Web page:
3rd Sunday after Easter
May 4, 2014
Luke 24: 13-35
I love this story. No matter how many times I read it, it lifts me up, warms my heart, touches the deepest places of my trust that Jesus’ promises to his people are trustworthy. One of my favorite theologians, John Maas, suggested to me awhile ago that this story is Luke’s equivalent to John’s story of Thomas demanding to put his hands in Jesus wounds. In both stories, Jesus takes the opportunity to prove beyond doubt to his anxious and discouraged followers that the person who has come back from the grave is truly the one they loved and thought they’d lost. John tells one story, Luke tells another. These stories acknowledge that only God could possibly do that. Their belief in Jesus as God among them is not unfounded. A whole new world has opened up for them.
The movement in this story from weariness and discouragement to hearing the scriptures opened to them, to sitting at the table with Jesus, and then rushing off to tell their story to their friends parallels exactly the movements of our worship. Just think: we come from our week of coping, striving, arriving at this door weary for a word of hope. We hear God’s Word; we let it open our hearts to prepare us for the Word himself who comes on the wings of the Holy Spirit to lift us, to tell us that we are loved and known completely and that such love never ends. We sit down at Jesus’ table to share the meal that gives us strength for the journey. And then we scatter out into the world to live out our mission to be God’s hands and heart and bring the Word that has been shared with us into everything we do.
But even closer to home, this story parallels the movement from despair to hope we experience in our lives of faith. The disciples on the road tell Jesus, “we had hoped that he was the one….” How often has that happened to you? What seemed the answer, what seemed the hope, what seemed so perfect just crashes around you? A lost job, a lost love, lost health, lost innocence. How can you ever recover? You just keep walking, you head for home. But what this story tells us is that we are never walking alone; Jesus walks beside us, so often unrecognized, opening God’s word to us, showing us the truth we didn’t see. Even in the face of death, God reminds us, new life is always at work. And then suddenly, we find not only that we have been in God’s presence the whole time, but that in our remembered hospitality, we find that we are sitting with Jesus.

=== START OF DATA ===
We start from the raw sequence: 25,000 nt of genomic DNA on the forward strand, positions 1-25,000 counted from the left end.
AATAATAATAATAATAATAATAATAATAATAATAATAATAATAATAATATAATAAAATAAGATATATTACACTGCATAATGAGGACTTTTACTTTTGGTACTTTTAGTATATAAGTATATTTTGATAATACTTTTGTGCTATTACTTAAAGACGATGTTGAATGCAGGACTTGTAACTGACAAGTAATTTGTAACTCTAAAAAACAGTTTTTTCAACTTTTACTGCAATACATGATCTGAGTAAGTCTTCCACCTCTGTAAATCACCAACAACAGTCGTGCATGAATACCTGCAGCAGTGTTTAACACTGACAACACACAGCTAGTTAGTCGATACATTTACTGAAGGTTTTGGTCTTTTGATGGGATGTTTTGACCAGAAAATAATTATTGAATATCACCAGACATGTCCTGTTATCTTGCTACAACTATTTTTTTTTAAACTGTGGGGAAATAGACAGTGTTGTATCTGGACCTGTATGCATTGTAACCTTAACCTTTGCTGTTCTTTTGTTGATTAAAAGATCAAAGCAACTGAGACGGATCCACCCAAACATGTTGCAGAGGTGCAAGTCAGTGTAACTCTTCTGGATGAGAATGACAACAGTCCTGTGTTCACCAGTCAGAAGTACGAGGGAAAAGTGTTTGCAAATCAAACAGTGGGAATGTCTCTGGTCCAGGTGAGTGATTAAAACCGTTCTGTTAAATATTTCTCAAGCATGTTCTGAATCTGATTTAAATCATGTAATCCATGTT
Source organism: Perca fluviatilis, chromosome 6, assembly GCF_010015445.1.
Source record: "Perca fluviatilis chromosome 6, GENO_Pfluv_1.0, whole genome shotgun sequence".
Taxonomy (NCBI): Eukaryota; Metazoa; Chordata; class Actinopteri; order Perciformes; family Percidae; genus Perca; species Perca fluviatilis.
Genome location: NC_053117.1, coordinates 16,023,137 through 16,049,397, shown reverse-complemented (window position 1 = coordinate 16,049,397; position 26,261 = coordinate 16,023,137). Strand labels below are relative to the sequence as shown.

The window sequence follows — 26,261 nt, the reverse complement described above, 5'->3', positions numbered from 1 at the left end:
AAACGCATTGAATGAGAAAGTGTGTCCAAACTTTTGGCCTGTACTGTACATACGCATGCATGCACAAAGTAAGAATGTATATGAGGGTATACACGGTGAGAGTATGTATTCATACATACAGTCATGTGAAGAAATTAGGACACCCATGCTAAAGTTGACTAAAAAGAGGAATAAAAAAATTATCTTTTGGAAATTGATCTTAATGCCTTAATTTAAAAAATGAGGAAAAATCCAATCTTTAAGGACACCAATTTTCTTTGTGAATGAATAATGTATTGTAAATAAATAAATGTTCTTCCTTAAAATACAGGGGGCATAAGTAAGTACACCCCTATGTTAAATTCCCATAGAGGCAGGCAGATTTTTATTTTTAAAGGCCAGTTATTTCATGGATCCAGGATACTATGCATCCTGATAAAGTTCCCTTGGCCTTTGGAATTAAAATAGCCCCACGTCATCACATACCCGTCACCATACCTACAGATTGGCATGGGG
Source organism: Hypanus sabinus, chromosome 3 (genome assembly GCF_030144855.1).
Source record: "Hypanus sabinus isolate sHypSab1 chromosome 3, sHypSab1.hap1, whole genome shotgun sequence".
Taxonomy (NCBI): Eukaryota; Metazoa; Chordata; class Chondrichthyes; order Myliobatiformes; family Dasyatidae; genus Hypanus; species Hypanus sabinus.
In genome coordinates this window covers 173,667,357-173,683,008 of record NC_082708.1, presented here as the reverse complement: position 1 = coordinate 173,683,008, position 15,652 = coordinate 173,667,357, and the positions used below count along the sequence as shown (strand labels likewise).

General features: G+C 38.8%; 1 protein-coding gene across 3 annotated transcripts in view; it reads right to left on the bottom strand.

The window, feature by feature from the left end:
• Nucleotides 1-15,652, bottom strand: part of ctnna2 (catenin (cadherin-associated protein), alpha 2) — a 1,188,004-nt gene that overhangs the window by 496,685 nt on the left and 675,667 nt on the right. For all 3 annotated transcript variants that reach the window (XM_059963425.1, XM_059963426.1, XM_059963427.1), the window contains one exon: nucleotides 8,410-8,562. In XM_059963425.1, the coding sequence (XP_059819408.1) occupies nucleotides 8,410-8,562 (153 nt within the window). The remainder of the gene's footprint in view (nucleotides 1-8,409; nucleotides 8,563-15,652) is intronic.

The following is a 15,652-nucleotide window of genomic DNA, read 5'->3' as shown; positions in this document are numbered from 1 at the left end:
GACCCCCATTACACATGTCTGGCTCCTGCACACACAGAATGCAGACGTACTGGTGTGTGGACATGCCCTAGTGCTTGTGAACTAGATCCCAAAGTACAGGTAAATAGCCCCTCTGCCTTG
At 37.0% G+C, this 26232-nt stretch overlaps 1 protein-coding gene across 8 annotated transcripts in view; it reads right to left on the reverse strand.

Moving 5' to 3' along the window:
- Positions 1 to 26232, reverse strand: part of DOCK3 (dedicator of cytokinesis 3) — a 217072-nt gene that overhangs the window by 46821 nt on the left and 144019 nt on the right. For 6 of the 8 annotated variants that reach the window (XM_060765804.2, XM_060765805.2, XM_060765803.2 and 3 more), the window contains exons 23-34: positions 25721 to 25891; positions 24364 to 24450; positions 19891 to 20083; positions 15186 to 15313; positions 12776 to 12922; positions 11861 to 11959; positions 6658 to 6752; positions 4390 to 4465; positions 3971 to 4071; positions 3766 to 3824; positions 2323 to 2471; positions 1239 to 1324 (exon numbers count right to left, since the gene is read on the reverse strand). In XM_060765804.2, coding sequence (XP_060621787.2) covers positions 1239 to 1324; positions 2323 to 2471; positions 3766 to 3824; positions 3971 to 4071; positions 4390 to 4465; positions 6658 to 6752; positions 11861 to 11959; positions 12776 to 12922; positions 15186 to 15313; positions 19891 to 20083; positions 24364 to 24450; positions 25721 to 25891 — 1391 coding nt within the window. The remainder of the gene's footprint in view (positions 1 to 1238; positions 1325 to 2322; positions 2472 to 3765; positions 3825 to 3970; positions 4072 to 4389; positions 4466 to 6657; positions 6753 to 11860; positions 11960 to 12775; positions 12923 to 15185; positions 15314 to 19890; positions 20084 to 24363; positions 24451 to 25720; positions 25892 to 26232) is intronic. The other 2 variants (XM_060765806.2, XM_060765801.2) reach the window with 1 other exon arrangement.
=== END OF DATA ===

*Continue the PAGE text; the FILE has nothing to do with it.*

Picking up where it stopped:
The world is captivated by conversion stories. A friend of mine wrote the story of coming to faith newly surrounded by a church community when her baby suddenly was found to have a brain tumor. Many of you have read Sara Miles story of walking into a church, tasting the bread and wine, and knowing that something had happened and that she wanted, needed to come back to find out what this was.
Some of you have come back to church after years away, or have chosen church because it was a thing you wanted for your family. Your conversion stories are inspiring and deeply moving, and I love to hear them, because I can see that God never quits inviting people into sacred community where the love of God is lived out in our life together and our life in the world when we go out the door.
Some of us were raised in church and have lived our conversions over and over again: from Sunday School faith to learning to make difficult choices because we want to live as God’s own people, to having our adult faith challenged by the circumstances of our lives. We have had our faith grow to become the deepest reality of the life we live, the only thing we really trust to never fail us.
I believe that we walk this walk we read about here this morning over and over as our lives of faith stretch and grow and lead us over and over from despair to hope. Jesus’ walk with these disciples who walk away from their dashed hopes in Jerusalem toward their quiet home to grieve is not the only walk we know. We know the walk we have walked on our own, finding Jesus was with us, leading us through word and presence to see that God never fails us. We know the walk that leads us to this community where we sit down with Jesus every week to be sent out in to the world to do God’s work and tell God’s story. We know the walk that assures us that our failures are swallowed up in God’s bountiful love and that the truth about us is that we are loved forever. Amen.
May the God of hope fill you with all joy and peace in believing, so that you may abound in hope by the power of the Holy Spirit. Amen.